Apart from any necessary injections a Health Certificate must be obtained from a veterinary surgeon approved by the Ministry of Agriculture. This must he signed a stipulated number of days before the dog is exported, but to qualify for it the puppy may need some preliminary immunisation or treatment so it is as well to enquire some time in advance. A form on which to apply for an export pedigree must he obtained from the Kennel Club and returned with a fee. In the case of a male dog, the form must be signed by a veterinary surgeon as having examined the dog and found both testicles descended into the scrotum. If possible the export pedigree should he sent with the puppy but this is not absolutely necessary.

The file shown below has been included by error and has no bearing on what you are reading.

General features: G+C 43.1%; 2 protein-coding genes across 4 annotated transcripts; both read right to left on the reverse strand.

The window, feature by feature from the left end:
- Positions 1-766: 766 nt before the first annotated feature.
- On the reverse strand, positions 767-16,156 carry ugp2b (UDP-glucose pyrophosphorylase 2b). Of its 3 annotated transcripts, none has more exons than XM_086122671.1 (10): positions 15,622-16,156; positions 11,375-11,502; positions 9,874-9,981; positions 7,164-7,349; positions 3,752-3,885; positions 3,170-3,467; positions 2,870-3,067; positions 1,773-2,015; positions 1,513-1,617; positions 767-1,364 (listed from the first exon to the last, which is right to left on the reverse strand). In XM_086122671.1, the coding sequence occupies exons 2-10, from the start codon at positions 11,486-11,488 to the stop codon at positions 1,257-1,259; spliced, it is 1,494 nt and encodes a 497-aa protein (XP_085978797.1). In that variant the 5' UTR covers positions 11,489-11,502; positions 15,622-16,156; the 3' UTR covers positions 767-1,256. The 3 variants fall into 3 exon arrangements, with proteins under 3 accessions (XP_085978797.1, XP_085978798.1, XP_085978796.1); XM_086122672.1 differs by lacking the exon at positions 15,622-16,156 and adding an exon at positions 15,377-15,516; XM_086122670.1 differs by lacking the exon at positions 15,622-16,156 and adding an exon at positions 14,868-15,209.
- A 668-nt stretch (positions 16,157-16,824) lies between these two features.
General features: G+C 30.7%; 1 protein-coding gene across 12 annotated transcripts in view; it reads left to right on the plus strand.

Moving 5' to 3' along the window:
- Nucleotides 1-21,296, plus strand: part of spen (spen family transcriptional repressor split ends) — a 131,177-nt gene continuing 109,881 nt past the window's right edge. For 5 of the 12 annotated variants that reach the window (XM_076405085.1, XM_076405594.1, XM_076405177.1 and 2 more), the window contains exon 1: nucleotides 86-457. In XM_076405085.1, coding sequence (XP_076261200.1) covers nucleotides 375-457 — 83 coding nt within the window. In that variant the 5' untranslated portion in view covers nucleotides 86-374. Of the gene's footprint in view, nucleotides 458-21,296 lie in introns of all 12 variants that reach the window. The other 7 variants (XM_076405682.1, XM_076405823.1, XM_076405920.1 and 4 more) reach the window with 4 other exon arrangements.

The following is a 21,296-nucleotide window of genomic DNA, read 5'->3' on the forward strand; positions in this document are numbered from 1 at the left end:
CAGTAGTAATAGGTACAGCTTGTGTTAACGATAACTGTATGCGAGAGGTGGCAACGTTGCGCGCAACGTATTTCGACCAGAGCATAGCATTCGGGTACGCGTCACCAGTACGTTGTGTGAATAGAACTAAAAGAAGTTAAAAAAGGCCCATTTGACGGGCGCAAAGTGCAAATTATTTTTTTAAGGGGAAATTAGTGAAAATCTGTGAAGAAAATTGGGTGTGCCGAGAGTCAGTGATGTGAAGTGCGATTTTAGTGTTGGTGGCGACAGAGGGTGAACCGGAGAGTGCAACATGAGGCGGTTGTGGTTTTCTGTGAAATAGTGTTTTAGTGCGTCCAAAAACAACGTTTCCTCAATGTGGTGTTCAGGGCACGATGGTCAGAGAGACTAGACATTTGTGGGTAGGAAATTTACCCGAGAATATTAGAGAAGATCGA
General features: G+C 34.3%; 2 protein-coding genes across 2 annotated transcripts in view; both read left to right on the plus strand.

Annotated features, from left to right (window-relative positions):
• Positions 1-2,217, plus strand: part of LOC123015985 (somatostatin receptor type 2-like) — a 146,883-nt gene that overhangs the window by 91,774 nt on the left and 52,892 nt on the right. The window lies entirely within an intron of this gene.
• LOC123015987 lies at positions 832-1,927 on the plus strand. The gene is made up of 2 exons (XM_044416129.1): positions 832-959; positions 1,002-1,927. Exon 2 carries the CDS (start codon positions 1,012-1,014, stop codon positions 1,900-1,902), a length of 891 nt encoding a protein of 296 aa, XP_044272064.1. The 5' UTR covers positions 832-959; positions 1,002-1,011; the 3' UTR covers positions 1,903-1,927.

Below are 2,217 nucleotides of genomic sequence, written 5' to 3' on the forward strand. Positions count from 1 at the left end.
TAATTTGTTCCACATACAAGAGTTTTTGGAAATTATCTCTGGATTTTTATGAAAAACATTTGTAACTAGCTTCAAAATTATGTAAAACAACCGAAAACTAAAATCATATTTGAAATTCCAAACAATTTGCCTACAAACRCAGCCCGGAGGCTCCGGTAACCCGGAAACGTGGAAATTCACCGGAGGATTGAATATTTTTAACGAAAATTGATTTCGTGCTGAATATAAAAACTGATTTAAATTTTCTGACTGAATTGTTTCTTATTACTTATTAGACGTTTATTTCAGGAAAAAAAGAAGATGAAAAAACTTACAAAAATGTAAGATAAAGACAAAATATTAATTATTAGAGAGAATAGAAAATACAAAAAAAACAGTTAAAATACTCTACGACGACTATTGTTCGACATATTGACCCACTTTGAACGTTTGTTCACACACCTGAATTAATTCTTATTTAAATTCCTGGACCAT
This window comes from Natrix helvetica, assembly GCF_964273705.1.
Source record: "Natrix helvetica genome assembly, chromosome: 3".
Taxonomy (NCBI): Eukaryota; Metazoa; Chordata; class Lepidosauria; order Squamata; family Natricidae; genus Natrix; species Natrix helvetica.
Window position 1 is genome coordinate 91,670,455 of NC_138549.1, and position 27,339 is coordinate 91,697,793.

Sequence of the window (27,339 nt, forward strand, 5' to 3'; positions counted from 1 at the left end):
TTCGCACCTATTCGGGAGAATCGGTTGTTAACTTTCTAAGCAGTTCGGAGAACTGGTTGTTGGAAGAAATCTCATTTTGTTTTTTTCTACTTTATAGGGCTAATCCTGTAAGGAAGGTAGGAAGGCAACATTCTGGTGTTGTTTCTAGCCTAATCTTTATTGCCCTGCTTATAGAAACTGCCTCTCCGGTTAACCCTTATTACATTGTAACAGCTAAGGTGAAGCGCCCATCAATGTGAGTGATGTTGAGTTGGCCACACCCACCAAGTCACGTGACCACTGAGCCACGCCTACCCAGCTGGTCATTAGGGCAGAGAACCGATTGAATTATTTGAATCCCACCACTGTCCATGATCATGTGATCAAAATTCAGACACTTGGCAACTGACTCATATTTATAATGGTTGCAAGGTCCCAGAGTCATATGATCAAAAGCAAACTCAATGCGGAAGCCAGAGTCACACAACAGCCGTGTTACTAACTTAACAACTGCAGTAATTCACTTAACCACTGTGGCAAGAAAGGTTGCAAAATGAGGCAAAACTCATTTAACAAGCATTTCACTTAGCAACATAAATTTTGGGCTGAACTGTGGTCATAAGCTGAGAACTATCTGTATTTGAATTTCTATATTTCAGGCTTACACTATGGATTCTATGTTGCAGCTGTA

Book the puppy on a direct flight if possible wherever it is going. If you are not going to use an agent to send the puppy then a travelling box (crate) must either be obtained beforehand or arrangements made for it to he delivered to the cargo department of the airline being used. Travelling boxes(crates) are made in various sizes of light weight material to a specification laid down by the authorities and the box should be of a size which will allow the dog sufficient freedom and room to stand up and turn around.